By Ken Reed
The brain wasn’t designed to withstand repetitive blows to the head.
That’s a problem for the games of football and hockey, in which blows to the head — sometimes vicious in their impact — are all too common.
On the hockey front, legendary goalie Ken Dryden is working hard to make his game significantly more brain safe. Dryden is a Hall of Fame hockey player. After his playing days with the Montreal Canadians, he became a member of Canada’s parliament. He also has served as president of the Toronto Maple Leafs. More recently, he completed a book about brain trauma and the future of hockey called “Game Change: The Life and Death of Steve Montador, and the Future of Hockey.” He’s passionate about the game and equally passionate about trying ensure its future by making it safer for players. He’s frustrated that NHL commissioner Gary Bettman, and other power brokers in the game, aren’t taking the necessary steps to do just that.
“The head hits continue,” wrote Dryden in a recent op-ed for The New York Times.
“The concussions and brain injuries continue. Their life-affecting, life-diminishing symptoms continue. It’s not that as science knows more, it will reveal that these hits are less of a problem, or that new diagnoses, treatments and protocols will result in injured players being doctored back to full, or near-full health. There’s not one doctor or researcher who believes that. What we will come to know about the impact of these injuries in the future will make what we now know seem benign.”
Too many Old Time Hockey aficionados, along with hockey businessmen like Bettman, continue to believe that hockey needs violence, including some degree of fighting, in order to be commercially viable. Dryden isn’t among them. He believes hockey can be a fast, tough game AND be played in a head-smart way. He thinks the solution is simple, if not easy to implement due to pushback from the game’s traditionalists.
“The real answer is what it’s always been,” wrote Dryden in his Times piece.
“Nearly a century ago, penalties were introduced in hockey for high-sticking and elbowing, recognizing the special vulnerability of the head. The rules need only be extended to other hits to the head. The brain doesn’t distinguish whether it is struck by a stick, elbow, shoulder or any other part of the body. Or whether a hit is intentional or accidental, legal or illegal. The damage is the same. As Terry Gregson, a longtime N.H.L. referee and former head of the league’s officiating, has said, go into the N.H.L. rule book, find Rule 48.1, ‘Illegal Check to the Head,’ and delete one word. There should be no such thing as a ‘legal‘ hit to the head….
“To play this game of today and of tomorrow, players need their full physical capacities, and they need the full capacities of their brains.”
And they’ll need the full capacities of their brains to live a quality life after their playing days are over.
— Ken Reed, Sports Policy Director, League of Fans
Sports Forum Podcast
Episode #26 – League of Fans’ Sports Forum podcast: How Can We Fix Youth Sports? – John O’Sullivan is Founder and CEO of Changing the Game Project and author of “Changing the Game: The Parents Guide to Raising Happy, High Performing Athletes and Giving Youth Sports Back to Our Kids.” We discuss overzealous adults in youth sports, the dangers of sport specialization, youth sports entrepreneurs and the profit-at-all-costs mindset, and the growing socio-economic gap in youth sports.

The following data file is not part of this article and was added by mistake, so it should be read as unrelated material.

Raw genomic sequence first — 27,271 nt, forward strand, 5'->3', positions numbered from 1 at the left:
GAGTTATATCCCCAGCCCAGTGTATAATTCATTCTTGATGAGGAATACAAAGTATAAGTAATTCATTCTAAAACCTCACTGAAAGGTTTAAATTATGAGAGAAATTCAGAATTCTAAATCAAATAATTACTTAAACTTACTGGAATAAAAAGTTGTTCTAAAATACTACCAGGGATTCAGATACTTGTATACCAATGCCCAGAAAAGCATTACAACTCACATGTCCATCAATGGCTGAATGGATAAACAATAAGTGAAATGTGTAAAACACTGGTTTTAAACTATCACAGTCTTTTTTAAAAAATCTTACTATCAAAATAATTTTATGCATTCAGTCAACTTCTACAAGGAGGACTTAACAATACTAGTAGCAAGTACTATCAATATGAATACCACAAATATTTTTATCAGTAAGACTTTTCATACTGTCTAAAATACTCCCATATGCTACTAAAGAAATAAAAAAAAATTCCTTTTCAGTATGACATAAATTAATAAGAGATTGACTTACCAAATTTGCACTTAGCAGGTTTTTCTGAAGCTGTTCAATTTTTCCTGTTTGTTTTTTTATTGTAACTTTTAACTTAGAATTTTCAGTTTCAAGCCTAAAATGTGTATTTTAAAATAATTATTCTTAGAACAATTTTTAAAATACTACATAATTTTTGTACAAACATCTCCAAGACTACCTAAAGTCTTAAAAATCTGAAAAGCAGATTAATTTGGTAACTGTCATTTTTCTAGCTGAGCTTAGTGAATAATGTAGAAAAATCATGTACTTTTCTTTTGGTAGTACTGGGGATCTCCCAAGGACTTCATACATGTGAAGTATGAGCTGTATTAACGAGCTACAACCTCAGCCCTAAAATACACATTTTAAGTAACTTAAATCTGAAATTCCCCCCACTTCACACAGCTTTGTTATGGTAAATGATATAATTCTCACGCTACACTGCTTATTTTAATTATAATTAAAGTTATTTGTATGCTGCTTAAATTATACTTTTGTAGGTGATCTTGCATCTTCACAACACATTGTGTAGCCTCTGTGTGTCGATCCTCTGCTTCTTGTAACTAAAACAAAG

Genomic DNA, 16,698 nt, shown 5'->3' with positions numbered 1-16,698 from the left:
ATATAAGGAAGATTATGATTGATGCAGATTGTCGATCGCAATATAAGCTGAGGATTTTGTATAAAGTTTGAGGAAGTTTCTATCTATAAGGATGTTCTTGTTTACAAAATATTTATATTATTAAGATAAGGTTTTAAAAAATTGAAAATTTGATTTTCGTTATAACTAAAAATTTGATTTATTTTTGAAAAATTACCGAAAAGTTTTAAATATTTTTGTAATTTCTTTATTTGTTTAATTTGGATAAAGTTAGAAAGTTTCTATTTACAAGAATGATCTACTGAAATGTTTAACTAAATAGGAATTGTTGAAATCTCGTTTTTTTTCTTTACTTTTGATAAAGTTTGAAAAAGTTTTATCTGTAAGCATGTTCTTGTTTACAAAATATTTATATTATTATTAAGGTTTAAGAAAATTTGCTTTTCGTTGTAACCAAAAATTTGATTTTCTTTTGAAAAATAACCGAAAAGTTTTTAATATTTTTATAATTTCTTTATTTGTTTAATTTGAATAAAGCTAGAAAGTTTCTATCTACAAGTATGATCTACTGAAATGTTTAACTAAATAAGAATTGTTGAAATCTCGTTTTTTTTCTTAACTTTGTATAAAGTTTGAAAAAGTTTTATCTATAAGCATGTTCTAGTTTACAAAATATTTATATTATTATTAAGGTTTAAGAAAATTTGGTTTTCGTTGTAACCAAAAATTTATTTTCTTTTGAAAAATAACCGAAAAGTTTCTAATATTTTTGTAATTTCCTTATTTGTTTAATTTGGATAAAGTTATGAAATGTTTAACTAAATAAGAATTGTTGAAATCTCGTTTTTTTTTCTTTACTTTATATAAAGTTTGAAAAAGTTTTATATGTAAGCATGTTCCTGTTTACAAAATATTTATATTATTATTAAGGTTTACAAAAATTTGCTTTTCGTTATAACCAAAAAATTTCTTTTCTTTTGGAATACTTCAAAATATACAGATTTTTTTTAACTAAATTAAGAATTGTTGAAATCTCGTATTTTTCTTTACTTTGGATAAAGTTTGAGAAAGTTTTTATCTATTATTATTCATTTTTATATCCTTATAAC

Follow on Facebook: @SportsForumPodcast
Episode #25 – League of Fans’ Sports Forum podcast: Physical Education Should Be a Critical Component of K-12 School Design – Michael Horn is co-founder of the Clayton Christensen Institute for Disruptive Innovation.
Episode #24 – League of Fans’ Sports Forum podcast: Mental Health and Athletes: Ending the Stigma – Nathan Braaten and Taylor Ricci are the founders of Dam Worth It, a non-profit created to end the stigma around mental health at colleges and universities through sport, storytelling, and community creation.
Episode #23 – League of Fans’ Sports Forum podcast: Olympian Benita Fitzgerald Mosley Talks Title IX, Youth Sports and the Olympics.
Episode #22 – League of Fans’ Sports Forum podcast: Rethinking Sports Fandom with Author Craig Calcaterra – We discuss Calcaterra’s new book “Rethinking Fandom: How to Beat the Sports-Industrial Complex at Its Own Game” and explore new ways to be a fan.
Episode #21 – League of Fans’ Sports Forum podcast: Chatting About a Broken Game With Baseball Writer Pedro Moura – Moura is a national baseball writer for Fox Sports. We discuss how and why the game of baseball is broken, what factors caused it, and offer a few thoughts on how to “fix” a great game.
Media"How We Can Save Sports" author Ken Reed appears on Fox & Friends to explain how there's "too much adult in youth sports."
Ken Reed appears on Mornings with Gail from KFKA Radio in Colorado to discuss bad parenting in youth athletics.
“Should College Athletes Be Paid?” Ken Reed on The Morning Show from Wisconsin Public Radio
Ken Reed appears on KGNU Community Radio in Colorado (at 02:30) to discuss equality in sports and Title IX.
Ken Reed appears on the Ralph Nader Radio Hour (at 38:35) to discuss his book The Sports Reformers: Working to Make the World of Sports a Better Place, and to talk about some current sports issues.
- League of Fans Sports Policy Director Ken Reed quoted in Washington Post column titled "What happened to P.E.? It’s losing ground in our push for academic improvement," by Jay Mathews
League of Fans is a sports reform project founded by Ralph Nader to fight for the higher principles of justice, fair play, equal opportunity and civil rights in sports; and to encourage safety and civic responsibility in sports industry and culture.
Sports & Torts – Ken Reed, Sports Policy Director, League of Fans – at the American Museum of Tort Law
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